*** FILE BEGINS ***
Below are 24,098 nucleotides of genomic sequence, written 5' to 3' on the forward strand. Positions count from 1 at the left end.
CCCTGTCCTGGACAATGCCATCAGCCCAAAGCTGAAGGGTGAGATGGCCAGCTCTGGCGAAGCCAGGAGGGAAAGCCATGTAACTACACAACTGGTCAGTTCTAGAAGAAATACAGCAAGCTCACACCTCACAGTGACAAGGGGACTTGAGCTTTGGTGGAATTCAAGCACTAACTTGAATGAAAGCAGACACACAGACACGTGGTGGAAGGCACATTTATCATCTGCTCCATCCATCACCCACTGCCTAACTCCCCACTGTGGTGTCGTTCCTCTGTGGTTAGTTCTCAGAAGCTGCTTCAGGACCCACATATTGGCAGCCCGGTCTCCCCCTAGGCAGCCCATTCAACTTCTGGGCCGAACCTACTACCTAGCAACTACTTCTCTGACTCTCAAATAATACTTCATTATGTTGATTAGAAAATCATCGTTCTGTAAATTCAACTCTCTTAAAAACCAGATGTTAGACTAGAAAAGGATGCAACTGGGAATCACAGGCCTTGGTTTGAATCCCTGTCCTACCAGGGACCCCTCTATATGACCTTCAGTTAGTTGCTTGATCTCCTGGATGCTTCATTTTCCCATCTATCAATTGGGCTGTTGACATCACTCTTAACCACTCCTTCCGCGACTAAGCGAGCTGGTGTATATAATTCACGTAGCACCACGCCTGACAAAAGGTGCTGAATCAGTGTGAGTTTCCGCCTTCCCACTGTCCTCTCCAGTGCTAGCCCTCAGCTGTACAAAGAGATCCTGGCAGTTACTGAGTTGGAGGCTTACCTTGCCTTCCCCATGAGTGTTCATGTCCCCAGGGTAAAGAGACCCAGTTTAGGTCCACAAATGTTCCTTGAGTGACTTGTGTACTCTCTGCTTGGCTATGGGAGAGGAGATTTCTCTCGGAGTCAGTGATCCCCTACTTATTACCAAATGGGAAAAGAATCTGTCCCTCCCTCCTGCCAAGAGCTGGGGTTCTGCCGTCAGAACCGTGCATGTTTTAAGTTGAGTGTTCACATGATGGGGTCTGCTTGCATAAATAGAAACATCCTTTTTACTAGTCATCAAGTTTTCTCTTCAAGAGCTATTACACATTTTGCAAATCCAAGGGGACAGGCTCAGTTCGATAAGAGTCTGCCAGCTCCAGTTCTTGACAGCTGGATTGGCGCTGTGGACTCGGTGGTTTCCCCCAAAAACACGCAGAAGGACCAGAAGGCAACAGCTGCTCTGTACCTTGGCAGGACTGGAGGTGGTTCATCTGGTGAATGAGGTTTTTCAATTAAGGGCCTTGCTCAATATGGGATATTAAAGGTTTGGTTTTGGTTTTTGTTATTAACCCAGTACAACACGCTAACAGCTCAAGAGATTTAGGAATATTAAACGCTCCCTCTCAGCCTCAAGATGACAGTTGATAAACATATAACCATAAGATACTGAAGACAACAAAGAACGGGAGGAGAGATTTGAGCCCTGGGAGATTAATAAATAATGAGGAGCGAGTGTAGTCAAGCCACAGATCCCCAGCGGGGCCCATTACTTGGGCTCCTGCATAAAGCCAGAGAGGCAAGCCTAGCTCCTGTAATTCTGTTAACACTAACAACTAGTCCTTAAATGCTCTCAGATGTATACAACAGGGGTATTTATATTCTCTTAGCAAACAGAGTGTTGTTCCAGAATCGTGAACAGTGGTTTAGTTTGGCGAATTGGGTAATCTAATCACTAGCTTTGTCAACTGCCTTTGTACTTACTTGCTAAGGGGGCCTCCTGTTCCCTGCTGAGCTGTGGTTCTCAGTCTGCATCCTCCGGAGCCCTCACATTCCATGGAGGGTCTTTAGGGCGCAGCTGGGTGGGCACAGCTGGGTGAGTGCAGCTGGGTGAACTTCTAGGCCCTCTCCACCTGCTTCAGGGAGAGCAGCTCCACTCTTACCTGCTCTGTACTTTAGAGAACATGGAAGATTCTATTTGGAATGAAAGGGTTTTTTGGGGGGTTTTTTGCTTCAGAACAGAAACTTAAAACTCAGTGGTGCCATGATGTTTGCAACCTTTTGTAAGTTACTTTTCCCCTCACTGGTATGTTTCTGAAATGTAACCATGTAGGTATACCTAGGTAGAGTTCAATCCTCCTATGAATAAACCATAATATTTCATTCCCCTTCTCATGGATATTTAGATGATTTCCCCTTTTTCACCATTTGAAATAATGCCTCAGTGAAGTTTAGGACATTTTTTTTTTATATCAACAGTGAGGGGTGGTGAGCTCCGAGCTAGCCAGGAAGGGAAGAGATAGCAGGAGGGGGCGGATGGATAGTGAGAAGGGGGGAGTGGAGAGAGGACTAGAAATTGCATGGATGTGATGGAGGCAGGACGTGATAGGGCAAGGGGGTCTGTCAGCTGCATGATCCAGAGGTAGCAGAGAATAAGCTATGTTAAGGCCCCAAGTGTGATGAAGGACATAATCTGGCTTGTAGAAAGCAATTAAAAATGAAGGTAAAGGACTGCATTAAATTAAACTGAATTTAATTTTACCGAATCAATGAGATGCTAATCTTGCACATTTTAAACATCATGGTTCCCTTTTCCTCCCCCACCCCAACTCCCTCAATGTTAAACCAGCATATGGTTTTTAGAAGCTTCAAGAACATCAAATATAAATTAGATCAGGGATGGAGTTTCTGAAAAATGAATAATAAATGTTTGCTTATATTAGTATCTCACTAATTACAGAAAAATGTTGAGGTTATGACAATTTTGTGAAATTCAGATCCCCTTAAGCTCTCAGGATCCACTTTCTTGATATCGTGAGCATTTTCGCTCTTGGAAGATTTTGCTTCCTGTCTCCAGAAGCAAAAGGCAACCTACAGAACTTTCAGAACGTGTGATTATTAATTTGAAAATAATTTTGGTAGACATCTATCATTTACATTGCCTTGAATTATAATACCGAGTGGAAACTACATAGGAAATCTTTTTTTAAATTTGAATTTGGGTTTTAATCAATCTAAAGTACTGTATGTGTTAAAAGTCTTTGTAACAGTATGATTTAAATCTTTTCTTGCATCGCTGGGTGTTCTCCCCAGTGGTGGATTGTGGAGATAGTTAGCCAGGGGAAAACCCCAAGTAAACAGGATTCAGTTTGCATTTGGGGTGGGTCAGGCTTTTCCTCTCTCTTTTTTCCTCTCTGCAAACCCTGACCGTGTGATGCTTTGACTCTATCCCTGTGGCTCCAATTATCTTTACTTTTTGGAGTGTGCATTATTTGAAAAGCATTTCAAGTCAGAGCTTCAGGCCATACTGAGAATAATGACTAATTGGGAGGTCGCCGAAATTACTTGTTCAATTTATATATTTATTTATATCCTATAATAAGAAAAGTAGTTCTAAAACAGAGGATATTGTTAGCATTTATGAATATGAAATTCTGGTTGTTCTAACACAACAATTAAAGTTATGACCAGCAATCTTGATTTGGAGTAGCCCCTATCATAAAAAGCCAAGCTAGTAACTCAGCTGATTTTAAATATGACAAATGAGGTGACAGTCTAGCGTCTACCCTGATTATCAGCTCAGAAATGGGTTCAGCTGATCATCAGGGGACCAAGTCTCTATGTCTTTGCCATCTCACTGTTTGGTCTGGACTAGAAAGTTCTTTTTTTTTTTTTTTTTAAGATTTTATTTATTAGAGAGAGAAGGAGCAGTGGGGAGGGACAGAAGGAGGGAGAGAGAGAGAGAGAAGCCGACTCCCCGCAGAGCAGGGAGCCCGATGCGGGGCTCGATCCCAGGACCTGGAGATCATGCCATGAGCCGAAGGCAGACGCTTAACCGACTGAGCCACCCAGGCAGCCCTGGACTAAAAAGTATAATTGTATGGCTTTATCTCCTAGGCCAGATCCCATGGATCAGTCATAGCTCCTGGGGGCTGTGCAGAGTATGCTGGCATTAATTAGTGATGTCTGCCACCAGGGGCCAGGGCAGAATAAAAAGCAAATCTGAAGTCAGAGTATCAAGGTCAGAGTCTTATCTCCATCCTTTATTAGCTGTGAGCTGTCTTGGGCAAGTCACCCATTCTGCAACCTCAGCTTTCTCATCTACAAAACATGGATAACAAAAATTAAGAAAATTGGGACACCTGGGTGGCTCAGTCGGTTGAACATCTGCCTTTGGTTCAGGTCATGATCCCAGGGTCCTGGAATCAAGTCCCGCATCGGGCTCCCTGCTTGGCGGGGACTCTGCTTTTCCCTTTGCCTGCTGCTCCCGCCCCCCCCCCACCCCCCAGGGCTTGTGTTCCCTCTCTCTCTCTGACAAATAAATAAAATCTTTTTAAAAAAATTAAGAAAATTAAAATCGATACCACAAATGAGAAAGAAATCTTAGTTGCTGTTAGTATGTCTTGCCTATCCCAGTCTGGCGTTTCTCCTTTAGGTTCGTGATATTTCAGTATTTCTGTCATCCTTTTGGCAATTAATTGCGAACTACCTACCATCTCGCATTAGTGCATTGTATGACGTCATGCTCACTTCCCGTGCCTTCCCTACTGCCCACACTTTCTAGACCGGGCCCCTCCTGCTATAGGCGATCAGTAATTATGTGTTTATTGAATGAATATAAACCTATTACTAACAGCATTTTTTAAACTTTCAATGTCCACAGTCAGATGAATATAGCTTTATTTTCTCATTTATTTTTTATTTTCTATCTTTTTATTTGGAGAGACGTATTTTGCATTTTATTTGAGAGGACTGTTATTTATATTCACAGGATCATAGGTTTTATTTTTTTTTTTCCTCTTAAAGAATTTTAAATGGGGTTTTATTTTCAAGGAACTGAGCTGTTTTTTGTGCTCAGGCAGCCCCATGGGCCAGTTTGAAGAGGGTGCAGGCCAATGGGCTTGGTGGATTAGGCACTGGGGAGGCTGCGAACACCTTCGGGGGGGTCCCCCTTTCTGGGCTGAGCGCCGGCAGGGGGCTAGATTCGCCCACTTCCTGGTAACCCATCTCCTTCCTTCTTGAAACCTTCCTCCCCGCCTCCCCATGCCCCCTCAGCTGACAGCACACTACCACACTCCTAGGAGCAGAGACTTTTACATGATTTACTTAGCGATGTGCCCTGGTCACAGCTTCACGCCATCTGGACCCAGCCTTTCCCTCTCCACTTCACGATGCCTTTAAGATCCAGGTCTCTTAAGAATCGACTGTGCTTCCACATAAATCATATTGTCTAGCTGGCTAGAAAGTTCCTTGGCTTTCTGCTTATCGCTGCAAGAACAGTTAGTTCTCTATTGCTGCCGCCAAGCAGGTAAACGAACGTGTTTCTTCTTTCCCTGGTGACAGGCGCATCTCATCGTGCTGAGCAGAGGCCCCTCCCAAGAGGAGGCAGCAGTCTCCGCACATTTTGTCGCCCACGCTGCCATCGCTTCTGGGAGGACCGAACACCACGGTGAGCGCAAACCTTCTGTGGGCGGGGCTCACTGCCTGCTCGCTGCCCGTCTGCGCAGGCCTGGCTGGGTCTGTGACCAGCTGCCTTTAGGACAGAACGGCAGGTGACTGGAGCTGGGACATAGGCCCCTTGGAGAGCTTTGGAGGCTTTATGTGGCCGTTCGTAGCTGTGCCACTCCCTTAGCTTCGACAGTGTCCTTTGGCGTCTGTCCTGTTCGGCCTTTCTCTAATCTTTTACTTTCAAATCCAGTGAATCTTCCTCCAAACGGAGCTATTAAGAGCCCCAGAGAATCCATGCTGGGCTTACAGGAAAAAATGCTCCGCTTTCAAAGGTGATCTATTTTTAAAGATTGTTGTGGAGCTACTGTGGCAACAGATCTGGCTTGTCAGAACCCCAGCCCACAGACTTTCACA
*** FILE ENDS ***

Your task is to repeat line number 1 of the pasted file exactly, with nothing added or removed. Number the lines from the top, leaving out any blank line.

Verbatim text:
Below are 24,098 nucleotides of genomic sequence, written 5' to 3' on the forward strand. Positions count from 1 at the left end.